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$f(z), g(z)$ are two entire functions, both have no zeros in the closed upper half plane. What does it mean/imply that $$\bigg| \lim_{y\rightarrow \infty}\frac{f(z)}{g(z)}\bigg|=c$$ ($z=x+iy$) i.e. after taking the limit inside the modulus the resulting function -depends on x- have modulus c. (In fact what I have is like: $|\lim_{y\rightarrow \infty} (\dots)|=|..ce^{ix}|=c$)

(I think it implies that $|f(z)|\leq c|g(z)|$ for all $z$ in the upper half plane, is that correct, and if so how to prove it!)

Also, what does it mean/imply that

$$\bigg|\lim_{y\rightarrow 0}\frac{f(z)}{g(z)}\bigg|=d$$

EDIT: $c$ and $d$ are non zero.

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Do you know what real limits mean? –  Phira Nov 7 '11 at 20:52
    
I think it cannot be true (in general) that $|f(z)|\leq c|g(z)|$ (unless $|f(z)|=c|g(z)|$). –  Valerio Capraro Nov 7 '11 at 20:52
    
@Lindsey: Did you mean to ask "are there any interesting non-trivial consequences of these limits using the fact $f$,$g$ are analytic" instead of merely "what do these limits mean?" –  Hurkyl Nov 7 '11 at 22:40
    
Yes, I hope there is some consequences fot this! –  Lindsey Mk Nov 8 '11 at 0:14
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2 Answers 2

I would take it to mean $\left|\lim_{y\to\infty}\frac{f(x+iy)}{g(x+iy)}\right|=c$, which -- at least a priori -- is something that depends on $x$, but not on $y$, because $y$ is bound by the limit operator. That is, it is just a claim about the magnitude of a real limit $\lim_{y\to\infty}(\cdots y\cdots)$, where $(\cdots y\cdots)$ happens to involve an $x$ and some complex functions.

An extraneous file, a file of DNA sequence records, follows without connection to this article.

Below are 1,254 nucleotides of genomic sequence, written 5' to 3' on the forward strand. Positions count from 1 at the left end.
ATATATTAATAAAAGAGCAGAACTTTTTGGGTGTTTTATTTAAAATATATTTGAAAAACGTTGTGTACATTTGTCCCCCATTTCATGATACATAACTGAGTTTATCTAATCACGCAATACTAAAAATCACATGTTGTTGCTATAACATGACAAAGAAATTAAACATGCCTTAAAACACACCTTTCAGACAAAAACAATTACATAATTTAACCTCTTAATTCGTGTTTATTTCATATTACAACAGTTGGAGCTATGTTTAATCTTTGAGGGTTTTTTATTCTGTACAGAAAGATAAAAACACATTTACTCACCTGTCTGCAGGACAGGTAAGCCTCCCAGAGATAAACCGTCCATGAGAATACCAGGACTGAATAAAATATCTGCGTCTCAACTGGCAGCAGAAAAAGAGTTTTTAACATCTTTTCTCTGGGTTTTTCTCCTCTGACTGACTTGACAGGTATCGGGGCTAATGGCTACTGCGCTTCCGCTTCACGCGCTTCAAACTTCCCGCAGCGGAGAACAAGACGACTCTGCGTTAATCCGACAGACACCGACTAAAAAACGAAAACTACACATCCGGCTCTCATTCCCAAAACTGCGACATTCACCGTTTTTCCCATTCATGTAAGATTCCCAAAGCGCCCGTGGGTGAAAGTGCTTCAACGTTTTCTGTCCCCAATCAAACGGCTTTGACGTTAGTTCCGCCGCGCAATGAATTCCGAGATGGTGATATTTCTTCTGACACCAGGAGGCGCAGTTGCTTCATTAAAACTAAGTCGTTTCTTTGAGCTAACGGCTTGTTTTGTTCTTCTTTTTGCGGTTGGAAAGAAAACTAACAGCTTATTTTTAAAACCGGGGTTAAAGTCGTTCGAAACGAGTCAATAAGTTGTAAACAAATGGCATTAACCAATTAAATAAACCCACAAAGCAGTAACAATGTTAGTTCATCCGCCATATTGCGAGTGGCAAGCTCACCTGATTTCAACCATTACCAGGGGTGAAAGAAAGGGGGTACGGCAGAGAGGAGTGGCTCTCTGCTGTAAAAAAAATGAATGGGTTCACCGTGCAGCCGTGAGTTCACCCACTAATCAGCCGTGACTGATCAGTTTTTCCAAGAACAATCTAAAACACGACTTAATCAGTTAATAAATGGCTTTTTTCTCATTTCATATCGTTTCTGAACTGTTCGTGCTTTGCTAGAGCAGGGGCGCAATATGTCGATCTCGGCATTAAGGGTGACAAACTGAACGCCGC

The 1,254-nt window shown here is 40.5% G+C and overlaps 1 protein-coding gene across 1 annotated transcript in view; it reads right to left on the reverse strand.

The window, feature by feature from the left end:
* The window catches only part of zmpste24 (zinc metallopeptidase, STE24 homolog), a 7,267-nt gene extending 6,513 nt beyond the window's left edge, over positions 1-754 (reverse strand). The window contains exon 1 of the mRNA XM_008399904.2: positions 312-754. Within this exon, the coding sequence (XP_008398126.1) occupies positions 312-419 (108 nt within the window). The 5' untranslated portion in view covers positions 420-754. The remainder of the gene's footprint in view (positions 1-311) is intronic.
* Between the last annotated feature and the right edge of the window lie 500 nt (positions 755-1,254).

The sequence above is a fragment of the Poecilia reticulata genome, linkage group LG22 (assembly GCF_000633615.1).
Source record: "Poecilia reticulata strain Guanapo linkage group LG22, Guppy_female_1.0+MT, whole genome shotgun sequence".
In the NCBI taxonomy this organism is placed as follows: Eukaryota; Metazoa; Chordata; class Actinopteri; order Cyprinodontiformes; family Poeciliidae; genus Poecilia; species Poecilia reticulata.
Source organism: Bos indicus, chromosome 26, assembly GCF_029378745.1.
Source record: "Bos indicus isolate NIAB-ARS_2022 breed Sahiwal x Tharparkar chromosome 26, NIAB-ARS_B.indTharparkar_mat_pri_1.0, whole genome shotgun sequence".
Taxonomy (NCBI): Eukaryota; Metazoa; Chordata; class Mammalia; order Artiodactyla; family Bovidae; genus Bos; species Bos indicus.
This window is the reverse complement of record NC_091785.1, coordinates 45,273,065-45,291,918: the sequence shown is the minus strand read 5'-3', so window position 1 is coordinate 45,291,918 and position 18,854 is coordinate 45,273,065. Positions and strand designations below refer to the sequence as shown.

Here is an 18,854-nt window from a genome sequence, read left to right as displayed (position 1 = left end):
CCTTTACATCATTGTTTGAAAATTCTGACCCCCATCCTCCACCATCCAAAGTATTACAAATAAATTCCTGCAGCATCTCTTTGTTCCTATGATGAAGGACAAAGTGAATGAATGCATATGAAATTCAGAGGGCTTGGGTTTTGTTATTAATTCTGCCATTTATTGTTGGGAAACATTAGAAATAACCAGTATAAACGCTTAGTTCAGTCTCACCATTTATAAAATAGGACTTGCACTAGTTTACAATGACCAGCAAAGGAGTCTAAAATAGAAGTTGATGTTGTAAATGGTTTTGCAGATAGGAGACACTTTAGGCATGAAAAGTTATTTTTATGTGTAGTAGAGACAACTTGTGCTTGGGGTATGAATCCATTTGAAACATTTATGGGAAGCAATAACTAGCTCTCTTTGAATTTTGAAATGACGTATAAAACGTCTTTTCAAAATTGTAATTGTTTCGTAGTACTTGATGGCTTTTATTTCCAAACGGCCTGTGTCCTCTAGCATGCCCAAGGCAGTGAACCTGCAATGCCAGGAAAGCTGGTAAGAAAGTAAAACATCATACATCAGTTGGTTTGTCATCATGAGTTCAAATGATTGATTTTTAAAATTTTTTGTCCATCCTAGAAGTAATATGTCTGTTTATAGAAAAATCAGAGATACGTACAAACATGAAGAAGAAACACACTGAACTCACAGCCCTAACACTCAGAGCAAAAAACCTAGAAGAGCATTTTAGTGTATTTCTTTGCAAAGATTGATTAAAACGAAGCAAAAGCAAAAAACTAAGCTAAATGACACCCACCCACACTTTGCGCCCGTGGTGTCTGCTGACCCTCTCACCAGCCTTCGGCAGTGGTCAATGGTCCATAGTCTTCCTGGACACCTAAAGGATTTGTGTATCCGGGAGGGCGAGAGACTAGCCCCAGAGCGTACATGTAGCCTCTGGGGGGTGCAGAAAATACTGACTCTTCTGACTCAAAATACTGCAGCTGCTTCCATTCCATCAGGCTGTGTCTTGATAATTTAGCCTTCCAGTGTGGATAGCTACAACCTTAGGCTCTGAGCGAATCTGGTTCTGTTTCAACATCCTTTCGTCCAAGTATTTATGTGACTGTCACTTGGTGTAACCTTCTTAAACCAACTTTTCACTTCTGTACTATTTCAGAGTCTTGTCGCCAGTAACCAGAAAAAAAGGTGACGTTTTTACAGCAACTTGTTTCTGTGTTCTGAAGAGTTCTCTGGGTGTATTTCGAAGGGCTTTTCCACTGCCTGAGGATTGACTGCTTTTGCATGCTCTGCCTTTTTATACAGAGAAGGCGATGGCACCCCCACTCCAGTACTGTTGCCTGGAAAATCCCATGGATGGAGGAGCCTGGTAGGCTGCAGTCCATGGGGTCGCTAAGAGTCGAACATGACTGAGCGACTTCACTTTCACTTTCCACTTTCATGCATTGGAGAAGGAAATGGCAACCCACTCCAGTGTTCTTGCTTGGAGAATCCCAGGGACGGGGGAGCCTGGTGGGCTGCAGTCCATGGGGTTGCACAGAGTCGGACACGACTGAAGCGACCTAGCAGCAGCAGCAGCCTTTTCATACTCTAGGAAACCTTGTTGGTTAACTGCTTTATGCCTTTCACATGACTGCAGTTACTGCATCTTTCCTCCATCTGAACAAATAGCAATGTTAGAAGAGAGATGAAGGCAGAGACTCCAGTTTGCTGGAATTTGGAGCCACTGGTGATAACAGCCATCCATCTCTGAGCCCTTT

It is not equivalent to $|f(z)|\le c|g(z)|$. As a simple counterexample, take $f(z)=0$, $g(z)=z$, which satisfies your condition, but not the original, since $\lim\frac{f(z)}{g(z)}=0$ for all $x$.

A counterexample for the other direction is $f(z)=c(1+e^{iz-1})$, $g(z)=1$, where $\lim_{\Im z\to\infty} \frac{f}{g}=c$ but $|f(z)|$ can vary both above and below $c|g(z)|$ over the upper half-plane.

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Oh sorry I wrote the limit in a differen way, I edited it! –  Lindsey Mk Nov 7 '11 at 21:21
    
Concerning your example, thats right, but c and d are supposed to be nonzero. Does it make any difference in this case? –  Lindsey Mk Nov 7 '11 at 21:28
    
My example works fine with nonzero $c$. It satisfies $|f(z)|\le c|g(z)|$ everywhere (except at 0), but does not satisfy $|\lim f/g|=c$ for any nonzero $c$. –  Henning Makholm Nov 7 '11 at 21:30
    
That's right, again. My question was in one direction: finite limit $\rightarrow$ $|f|\leq c|g|$ –  Lindsey Mk Nov 7 '11 at 22:16
    
It doesn't work in that direction either. Answer edited with new counterexample. –  Henning Makholm Nov 7 '11 at 22:21
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For your second question: If $f(z)/g(z) = h(z)$, then $h(z)$ is meromorphic in the complex plane and has no poles or zeros in the closed upper half plane. Now $\lim_{y \to 0} h(x+iy) = h(x)$, so you're saying $|h(x)| = d$ for $x \in \mathbb R$. By a version of the Schwarz Reflection Principle, $h(\overline{z}) = d^2/\overline{h(z)}$ for all $z$: in particular $f$ and $g$ have no zeros at all. That implies $f(z) = e^{F(z)}$ and $g(z) = e^{G(z)}$ where $F$ and $G$ are entire functions, where $\Re(F(x) - G(x)) = \ln(d)$ for $x \in \mathbb R$.

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Sorry I just accidentally posted a comment that I was working on, and don't know how to delete it ... –  mathstribble Nov 8 '11 at 11:44
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I don't think that it is true that $f$ and $g$ must have no zeros at all; they might have the same zeros as each other in the lower half plane. (Indeed, take any function $f$ that has no zeros in the upper half plane, but does have some in the lower half plane, and consider $g=d\cdot f$.) However, your argument does show that $f(z)=d\cdot g(z) \cdot e^{i\theta(z)}$, where $\theta$ is an entire function that is real on the real axis. –  mathstribble Nov 8 '11 at 11:48
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